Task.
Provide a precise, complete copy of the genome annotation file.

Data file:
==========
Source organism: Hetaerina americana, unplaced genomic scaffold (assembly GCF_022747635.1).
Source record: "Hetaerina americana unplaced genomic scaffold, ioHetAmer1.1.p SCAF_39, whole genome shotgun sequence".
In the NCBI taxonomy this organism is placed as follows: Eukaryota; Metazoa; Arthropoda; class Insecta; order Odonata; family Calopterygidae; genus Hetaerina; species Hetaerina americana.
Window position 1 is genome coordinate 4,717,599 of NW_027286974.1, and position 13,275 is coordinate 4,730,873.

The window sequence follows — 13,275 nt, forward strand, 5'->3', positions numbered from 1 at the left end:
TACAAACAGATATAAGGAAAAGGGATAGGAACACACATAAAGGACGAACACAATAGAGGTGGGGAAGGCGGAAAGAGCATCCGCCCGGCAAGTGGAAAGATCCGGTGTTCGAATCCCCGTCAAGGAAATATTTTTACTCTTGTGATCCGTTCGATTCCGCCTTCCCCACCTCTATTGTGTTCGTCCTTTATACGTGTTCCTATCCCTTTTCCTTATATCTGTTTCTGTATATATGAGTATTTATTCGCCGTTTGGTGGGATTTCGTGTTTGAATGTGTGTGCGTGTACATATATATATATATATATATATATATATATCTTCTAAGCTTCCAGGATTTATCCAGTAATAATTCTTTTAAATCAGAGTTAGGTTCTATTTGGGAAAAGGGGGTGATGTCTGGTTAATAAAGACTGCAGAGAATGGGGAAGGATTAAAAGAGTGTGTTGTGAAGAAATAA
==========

Source organism: Hetaerina americana, unplaced genomic scaffold (assembly GCF_022747635.1).
Source record: "Hetaerina americana unplaced genomic scaffold, ioHetAmer1.1.p SCAF_39, whole genome shotgun sequence".
In the NCBI taxonomy this organism is placed as follows: Eukaryota; Metazoa; Arthropoda; class Insecta; order Odonata; family Calopterygidae; genus Hetaerina; species Hetaerina americana.
Window position 1 is genome coordinate 4,717,599 of NW_027286974.1, and position 13,275 is coordinate 4,730,873.

The window sequence follows — 13,275 nt, forward strand, 5'->3', positions numbered from 1 at the left end:
TACAAACAGATATAAGGAAAAGGGATAGGAACACACATAAAGGACGAACACAATAGAGGTGGGGAAGGCGGAAAGAGCATCCGCCCGGCAAGTGGAAAGATCCGGTGTTCGAATCCCCGTCAAGGAAATATTTTTACTCTTGTGATCCGTTCGATTCCGCCTTCCCCACCTCTATTGTGTTCGTCCTTTATACGTGTTCCTATCCCTTTTCCTTATATCTGTTTCTGTATATATGAGTATTTATTCGCCGTTTGGTGGGATTTCGTGTTTGAATGTGTGTGCGTGTACATATATATATATATATATATATATATATATCTTCTAAGCTTCCAGGATTTATCCAGTAATAATTCTTTTAAATCAGAGTTAGGTTCTATTTGGGAAAAGGGGGTGATGTCTGGTTAATAAAGACTGCAGAGAATGGGGAAGGATTAAAAGAGTGTGTTGTGAAGAAATAA